Remember, cops are not above the law and when they too break the law they should face the same consequences anyone else would.

Besides how would it look if they were openly, selectively enforcing the law?

Cristal M Clark

IOS users can find The Crime Shop on Apple News

@thecrimeshop

FBI now using Dataminr to monitor social media

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More specifically, Twitter

Which is kind of odd when you think about the fact that Twitter seems to be going through a slow yet impending death.

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Dataminr is advertised as able to turn social media posts into actionable alerts. “Dataminr transforms the Twitter stream and other public datasets into actionable alerts, providing must-know information in real-time for clients in Finance, the Public Sector, News, Corporate Security and Crisis Management.”

Many, many people are against big brother having the ability to see what we are saying on social media. The ACLU in fact, has taken issue with that very issue with the Denver, Colorado Police Department, as well as other departments throughout the US.

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Twitter did revoke API access to Geofeedia earlier this year which is what the Denver Police Department was using.

Access was revoked because it violated a clause in Twitter’s Developer Agreement, which forbids using the provided data to “investigate, track or surveil Twitter’s users.”

Now before everyone goes wild here and starts protesting or suing the FBI, keep in mind that terrorists use Twitter pretty heavily, as well as other social media.

Not to mention that the Developer Agreement was always meant more for those seeking to buy and sell user information for marketing purposes and not specifically to prevent law enforcement from utilizing tools that would help with crime prevention.

On the other hand, users of social media, the ACLU and many other organizations fear that law enforcement will utilize these types of tools in an effort to profile specific races, which brings the idea of “stop and frisk,” to social media.

I usually tell people, when you are not paying for the ability use social media, whether it’s Twitter or Facebook, GAB, Instagram, Pinterest, etc, technically you are not protected under any privacy act therefore, you should have zero expectation of guaranteed privacy while posting. Period.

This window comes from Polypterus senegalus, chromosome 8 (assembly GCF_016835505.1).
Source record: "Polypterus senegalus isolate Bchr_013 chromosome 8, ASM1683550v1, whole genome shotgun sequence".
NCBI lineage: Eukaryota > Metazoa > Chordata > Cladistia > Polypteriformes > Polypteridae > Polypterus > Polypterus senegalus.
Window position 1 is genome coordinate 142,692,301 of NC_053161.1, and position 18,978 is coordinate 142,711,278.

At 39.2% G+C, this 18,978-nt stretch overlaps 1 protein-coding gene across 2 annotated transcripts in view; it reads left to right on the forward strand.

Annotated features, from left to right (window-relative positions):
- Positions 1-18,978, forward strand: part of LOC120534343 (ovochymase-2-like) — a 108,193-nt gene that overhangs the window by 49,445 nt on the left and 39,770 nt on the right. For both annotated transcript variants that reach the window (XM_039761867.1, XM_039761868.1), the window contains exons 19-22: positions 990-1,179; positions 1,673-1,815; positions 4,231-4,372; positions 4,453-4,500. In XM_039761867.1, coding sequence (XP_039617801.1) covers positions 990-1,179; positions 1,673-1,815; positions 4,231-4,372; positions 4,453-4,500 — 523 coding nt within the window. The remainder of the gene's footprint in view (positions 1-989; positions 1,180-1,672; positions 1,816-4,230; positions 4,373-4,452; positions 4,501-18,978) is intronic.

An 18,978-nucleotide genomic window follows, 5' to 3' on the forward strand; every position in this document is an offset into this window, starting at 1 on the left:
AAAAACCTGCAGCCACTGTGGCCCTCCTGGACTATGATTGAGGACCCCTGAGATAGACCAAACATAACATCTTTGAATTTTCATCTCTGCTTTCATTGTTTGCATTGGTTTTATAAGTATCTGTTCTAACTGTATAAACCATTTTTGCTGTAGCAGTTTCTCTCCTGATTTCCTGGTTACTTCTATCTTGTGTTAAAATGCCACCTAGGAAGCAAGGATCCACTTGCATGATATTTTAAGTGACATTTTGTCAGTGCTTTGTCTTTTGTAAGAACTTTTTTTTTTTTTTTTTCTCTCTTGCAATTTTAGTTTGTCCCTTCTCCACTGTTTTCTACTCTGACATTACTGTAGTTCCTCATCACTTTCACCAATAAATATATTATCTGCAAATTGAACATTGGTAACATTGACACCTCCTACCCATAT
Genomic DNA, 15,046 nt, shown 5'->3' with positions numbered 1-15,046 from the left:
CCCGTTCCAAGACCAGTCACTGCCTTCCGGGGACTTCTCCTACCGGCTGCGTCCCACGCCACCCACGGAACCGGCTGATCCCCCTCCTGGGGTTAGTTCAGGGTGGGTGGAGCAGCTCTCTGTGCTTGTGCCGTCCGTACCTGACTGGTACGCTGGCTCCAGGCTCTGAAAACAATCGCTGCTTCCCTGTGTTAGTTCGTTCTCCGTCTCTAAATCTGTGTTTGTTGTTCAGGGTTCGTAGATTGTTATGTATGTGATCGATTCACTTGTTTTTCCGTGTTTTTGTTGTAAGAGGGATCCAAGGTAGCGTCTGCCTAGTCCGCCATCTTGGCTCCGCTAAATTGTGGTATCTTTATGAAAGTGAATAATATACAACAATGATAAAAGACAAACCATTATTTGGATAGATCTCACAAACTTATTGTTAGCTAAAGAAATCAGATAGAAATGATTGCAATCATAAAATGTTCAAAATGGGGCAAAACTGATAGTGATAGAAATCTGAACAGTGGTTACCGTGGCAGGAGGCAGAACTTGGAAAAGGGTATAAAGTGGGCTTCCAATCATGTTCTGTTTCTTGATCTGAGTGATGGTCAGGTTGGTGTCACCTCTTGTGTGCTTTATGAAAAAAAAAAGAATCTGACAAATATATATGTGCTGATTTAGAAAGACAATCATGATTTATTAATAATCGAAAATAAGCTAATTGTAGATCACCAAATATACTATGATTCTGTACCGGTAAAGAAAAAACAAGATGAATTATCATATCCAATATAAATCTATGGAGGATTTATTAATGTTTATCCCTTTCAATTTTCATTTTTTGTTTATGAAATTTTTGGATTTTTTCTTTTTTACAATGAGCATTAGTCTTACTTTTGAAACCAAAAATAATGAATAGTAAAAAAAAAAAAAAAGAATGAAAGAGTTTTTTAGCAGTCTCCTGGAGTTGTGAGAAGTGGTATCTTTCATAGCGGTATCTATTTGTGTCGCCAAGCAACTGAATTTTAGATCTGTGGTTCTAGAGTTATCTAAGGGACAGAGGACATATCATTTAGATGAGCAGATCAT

Generally I do suggest law enforcement utilize tools that allow for them to monitor social media so as to prevent crime and/or death.

Sure you can report posts to whichever social media site you are on but the reality is it’s not always monitored and by the time someone gets to it it could be too late.

Posting anything online where anyone could potentially see it is a lot like being on stage or in the middle of the street yelling out for the world to hear whatever it is that you have to say.

When someone chooses to be so open with comments, statements or idea’s, where anyone can hear or see them, it makes no realistic sense to try to stop law enforcement from seeing it.

The biggest question would be, is it fair or just to try to stop law enforcement from utilizing tools such as Dataminr and Geofeedia because we assume or fear that they will use them to to racially profile or is it that we just don’t want law enforcement to see what we post online?

Maybe a little of both?

Would it change the overall opinion if law enforcement could show that having such tools helped them prevent or solve just one major crime?

Cristal M Clark

IOS users can find The Crime Shop on Apple News

@thecrimeshop